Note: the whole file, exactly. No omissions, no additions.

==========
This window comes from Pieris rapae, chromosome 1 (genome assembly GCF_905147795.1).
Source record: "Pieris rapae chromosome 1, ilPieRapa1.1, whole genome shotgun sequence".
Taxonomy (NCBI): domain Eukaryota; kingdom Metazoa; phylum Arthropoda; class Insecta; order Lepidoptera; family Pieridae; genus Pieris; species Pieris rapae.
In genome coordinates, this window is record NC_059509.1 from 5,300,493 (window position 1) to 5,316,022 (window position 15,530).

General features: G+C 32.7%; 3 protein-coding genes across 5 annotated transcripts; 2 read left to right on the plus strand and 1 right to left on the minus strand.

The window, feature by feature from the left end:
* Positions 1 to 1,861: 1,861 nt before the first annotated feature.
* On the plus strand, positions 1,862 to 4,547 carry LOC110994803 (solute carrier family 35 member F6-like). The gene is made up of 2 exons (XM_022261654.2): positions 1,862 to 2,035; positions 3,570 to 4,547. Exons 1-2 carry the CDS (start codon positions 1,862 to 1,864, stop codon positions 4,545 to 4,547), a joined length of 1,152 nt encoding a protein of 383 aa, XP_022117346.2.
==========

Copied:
This window comes from Pieris rapae, chromosome 1 (genome assembly GCF_905147795.1).
Source record: "Pieris rapae chromosome 1, ilPieRapa1.1, whole genome shotgun sequence".
Taxonomy (NCBI): domain Eukaryota; kingdom Metazoa; phylum Arthropoda; class Insecta; order Lepidoptera; family Pieridae; genus Pieris; species Pieris rapae.
In genome coordinates, this window is record NC_059509.1 from 5,300,493 (window position 1) to 5,316,022 (window position 15,530).

General features: G+C 32.7%; 3 protein-coding genes across 5 annotated transcripts; 2 read left to right on the plus strand and 1 right to left on the minus strand.

The window, feature by feature from the left end:
* Positions 1 to 1,861: 1,861 nt before the first annotated feature.
* On the plus strand, positions 1,862 to 4,547 carry LOC110994803 (solute carrier family 35 member F6-like). The gene is made up of 2 exons (XM_022261654.2): positions 1,862 to 2,035; positions 3,570 to 4,547. Exons 1-2 carry the CDS (start codon positions 1,862 to 1,864, stop codon positions 4,545 to 4,547), a joined length of 1,152 nt encoding a protein of 383 aa, XP_022117346.2.